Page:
The Beat Generation, its art, ideology, and subsequent influence, owe itself to the post-World War II shock and ennui that gripped the world at large in the 1940s and ’50s. At the same time as Baby Boomers were being reared with ultra-conservative, traditional notions of family structures, love, work, etc., the Beats rose as a young, countercultural juggernaut.
A generation prior, the dehumanizing, mechanized horrors of World War I — machine guns, gas warfare, and human fodder by the millions — had yielded Modernist literature: books with the pared-down realism of folks like Ernest Hemingway. This kind of work and its language tried to portray life as merely life, full of tooth-brushing, interior character conflicts, and the kind of discarded romanticism engendered by the war (as History outlines).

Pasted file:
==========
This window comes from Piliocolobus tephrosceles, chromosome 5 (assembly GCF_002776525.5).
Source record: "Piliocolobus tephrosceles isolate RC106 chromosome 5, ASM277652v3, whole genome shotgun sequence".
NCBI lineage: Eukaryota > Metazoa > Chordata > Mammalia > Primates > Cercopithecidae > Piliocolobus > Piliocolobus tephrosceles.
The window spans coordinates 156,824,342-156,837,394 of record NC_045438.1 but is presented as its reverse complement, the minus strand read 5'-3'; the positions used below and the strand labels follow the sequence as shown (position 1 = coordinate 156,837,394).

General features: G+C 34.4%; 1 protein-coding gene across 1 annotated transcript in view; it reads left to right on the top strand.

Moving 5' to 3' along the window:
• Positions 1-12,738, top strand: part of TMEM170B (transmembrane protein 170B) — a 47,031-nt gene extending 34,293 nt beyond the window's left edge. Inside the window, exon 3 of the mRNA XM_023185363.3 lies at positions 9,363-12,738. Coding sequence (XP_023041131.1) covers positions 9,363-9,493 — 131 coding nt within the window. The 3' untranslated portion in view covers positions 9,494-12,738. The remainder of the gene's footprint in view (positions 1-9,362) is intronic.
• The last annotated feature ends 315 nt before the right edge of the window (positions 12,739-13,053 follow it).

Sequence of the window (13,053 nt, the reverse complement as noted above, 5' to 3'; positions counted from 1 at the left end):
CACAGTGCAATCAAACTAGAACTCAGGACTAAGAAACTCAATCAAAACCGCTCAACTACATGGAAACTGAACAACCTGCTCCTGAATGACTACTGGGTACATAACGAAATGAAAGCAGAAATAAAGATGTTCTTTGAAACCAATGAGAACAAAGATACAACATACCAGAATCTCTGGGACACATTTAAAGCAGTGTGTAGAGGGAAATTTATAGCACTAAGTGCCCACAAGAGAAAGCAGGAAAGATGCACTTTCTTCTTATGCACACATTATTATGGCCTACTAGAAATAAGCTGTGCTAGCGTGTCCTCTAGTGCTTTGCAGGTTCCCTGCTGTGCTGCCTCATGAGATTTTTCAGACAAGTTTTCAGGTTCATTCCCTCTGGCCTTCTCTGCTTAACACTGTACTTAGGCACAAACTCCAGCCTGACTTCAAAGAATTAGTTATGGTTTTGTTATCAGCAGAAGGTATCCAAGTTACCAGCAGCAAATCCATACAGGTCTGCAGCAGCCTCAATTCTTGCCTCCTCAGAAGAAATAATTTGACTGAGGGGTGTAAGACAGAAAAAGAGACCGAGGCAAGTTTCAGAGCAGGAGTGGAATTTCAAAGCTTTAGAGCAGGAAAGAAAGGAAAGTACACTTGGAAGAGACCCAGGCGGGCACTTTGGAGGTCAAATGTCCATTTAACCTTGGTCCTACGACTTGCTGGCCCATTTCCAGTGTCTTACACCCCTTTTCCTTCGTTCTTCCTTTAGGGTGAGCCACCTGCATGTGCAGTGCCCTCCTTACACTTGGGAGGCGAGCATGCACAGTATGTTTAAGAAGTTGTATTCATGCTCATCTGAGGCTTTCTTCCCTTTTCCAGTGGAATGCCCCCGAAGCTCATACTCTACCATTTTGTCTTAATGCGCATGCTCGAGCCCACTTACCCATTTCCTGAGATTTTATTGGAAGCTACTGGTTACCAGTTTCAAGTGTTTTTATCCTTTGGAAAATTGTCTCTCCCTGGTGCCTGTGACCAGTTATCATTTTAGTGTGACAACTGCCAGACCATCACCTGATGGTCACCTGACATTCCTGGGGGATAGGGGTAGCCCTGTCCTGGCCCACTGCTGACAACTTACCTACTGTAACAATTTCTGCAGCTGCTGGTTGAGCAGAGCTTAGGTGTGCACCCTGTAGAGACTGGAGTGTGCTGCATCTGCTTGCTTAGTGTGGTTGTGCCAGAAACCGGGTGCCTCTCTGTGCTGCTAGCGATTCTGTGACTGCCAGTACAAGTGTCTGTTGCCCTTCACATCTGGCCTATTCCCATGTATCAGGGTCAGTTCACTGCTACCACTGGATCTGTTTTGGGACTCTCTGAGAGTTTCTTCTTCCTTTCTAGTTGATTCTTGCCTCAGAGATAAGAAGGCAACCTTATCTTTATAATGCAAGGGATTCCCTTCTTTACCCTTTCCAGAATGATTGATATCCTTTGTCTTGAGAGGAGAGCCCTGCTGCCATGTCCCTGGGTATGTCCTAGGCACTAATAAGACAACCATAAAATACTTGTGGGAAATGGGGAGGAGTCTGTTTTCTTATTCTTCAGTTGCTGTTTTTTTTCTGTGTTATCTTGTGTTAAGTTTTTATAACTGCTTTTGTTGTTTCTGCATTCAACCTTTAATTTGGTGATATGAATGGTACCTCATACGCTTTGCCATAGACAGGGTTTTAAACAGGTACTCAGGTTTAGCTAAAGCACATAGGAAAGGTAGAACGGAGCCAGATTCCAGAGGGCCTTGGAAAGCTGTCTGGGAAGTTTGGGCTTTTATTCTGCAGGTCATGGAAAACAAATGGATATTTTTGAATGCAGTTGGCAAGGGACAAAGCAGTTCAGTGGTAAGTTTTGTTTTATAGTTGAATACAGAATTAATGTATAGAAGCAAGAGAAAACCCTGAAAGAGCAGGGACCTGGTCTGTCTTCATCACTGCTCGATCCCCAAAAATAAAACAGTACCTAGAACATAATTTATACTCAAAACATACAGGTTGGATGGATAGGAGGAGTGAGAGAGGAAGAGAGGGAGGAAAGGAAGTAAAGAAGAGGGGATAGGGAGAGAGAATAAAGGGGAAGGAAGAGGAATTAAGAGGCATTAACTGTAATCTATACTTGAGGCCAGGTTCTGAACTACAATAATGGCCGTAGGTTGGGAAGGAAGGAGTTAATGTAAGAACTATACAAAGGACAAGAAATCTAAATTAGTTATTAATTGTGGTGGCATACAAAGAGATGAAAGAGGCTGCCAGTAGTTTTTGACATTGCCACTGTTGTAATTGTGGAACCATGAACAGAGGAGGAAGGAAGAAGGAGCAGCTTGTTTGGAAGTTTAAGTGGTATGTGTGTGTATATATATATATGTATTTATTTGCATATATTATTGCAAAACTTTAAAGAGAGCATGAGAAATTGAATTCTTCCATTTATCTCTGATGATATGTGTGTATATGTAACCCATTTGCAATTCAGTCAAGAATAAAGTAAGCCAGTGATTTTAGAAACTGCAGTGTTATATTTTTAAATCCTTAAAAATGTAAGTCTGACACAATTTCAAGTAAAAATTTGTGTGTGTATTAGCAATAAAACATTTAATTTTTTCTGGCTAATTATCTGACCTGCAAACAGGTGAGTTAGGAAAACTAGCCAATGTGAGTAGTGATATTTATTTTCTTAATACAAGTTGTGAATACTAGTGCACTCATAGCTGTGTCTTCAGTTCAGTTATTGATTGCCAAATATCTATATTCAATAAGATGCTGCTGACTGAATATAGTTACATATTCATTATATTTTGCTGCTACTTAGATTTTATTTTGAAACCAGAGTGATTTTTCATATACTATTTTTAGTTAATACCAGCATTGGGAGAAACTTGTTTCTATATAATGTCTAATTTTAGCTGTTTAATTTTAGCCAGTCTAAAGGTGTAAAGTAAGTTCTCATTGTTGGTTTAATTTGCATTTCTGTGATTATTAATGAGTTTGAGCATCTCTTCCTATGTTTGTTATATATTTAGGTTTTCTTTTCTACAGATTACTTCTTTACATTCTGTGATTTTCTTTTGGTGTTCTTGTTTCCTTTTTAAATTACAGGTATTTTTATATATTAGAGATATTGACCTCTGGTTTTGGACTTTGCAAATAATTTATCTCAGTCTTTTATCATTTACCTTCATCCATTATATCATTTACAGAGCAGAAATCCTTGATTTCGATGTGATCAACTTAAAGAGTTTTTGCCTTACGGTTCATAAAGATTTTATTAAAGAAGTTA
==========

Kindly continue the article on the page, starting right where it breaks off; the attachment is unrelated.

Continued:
The Beats, similarly, were the by-product of World War II, and turned to a “live life my way and honestly” outlook, and spontaneous, ultra-creative literary work. As The Beat Museum describes, the Beats didn’t fight the emptiness of life or question what might be done tomorrow — they turned their attention to squeezing the most out of the here and now. “On the Road,” as the drug-fueled poet and Beat mentor William S. Burroughs describes, “sold a trillion Levis and a million espresso machines, and also sent countless kids on the road. The alienation, the restlessness, the dissatisfaction were already there waiting” (quoted from Goodreads). Such restlessness, drive, and passion, though, could easily turn destructive.